I now find myself in hot water, clinging to the chimes for dear life and wondering what to do about this dog who is apparently visiting my Inn and staying for the night.

I did not book the lady with the perpetual smile. When the former innkeeper called me back later that evening she said despite the No Dog policy she often allowed dogs. I have a full house tonight and a guest who is allergic to feathers. He could also be allergic to dogs but didn’t mention that because he must have seen the No Dog policy on the website. My husband is also allergic to dogs.

How do I de-dog a room after the pet owner leaves? Should they pay extra for the additional cleaning? Is there a set of standards the hotel industry has for cleaning rooms pets have visited? Do those apply to a nine room bed and breakfast?

Friends would bring their dogs to our house in New Hampshire without even asking. The dogs would scare the hell out of my cat, Jenny, who would run in the barn and hide, sleeping out there all night. This was my house and Jenny’s house too. It seems a lot of people work on the premise of bringing the dog along with the intention of asking for forgiveness after the fact instead of asking for permission and having to deal with the possibility of no.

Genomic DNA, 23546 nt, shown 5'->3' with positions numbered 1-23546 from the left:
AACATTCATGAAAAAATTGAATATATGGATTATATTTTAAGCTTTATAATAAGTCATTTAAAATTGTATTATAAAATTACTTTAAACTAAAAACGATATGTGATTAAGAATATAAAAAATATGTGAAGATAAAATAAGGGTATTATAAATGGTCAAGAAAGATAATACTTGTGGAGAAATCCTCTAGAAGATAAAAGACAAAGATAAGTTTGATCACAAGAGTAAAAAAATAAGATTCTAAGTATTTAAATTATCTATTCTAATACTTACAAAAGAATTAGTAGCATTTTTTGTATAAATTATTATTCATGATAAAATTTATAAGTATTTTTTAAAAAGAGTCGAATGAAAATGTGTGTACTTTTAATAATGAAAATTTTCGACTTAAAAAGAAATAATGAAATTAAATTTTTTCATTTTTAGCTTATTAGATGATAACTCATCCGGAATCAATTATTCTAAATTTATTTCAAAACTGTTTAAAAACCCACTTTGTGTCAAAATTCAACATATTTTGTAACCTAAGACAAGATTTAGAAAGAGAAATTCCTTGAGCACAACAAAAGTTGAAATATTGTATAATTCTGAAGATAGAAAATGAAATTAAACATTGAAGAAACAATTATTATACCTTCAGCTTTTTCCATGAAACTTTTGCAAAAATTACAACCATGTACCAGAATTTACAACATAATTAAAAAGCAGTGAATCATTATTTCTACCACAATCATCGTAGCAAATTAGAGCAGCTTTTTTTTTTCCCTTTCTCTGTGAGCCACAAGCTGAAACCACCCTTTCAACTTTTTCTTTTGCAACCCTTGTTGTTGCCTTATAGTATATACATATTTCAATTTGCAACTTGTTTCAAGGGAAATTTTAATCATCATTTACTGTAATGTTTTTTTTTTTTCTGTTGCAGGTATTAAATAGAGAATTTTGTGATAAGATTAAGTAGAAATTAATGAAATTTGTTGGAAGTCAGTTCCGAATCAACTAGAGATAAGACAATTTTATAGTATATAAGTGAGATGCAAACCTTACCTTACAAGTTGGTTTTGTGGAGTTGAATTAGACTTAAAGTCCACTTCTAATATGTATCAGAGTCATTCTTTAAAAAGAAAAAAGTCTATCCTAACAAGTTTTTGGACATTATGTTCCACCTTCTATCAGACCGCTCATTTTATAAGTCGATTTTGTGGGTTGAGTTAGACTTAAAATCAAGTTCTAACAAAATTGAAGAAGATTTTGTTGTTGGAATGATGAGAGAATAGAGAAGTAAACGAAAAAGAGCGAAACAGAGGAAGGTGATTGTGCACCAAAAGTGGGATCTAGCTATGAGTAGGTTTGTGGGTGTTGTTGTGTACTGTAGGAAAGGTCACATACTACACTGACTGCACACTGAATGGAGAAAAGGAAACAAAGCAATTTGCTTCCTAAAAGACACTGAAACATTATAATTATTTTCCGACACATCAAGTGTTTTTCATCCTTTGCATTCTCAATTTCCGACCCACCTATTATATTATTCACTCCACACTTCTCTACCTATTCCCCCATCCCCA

I gave my character Sam, in Life Is All This, this character trait, or if you’re a dog lover you might see it as a flaw. He’s a guy who doesn’t understand the deep need to own a dog and the expectation that everyone else is going to love your dog. I worry sometimes that readers will judge Sam because of his opinion on dogs. There are certain readers who don’t like characters with opinions. That’s their problem, not mine.

But now I am worried about this situation I inadvertently find myself dealing with. The lady who was told by me she couldn’t bring her dog is most likely going to run into Our Lady of the Perpetual Smile’s dog and I will be in deep shit.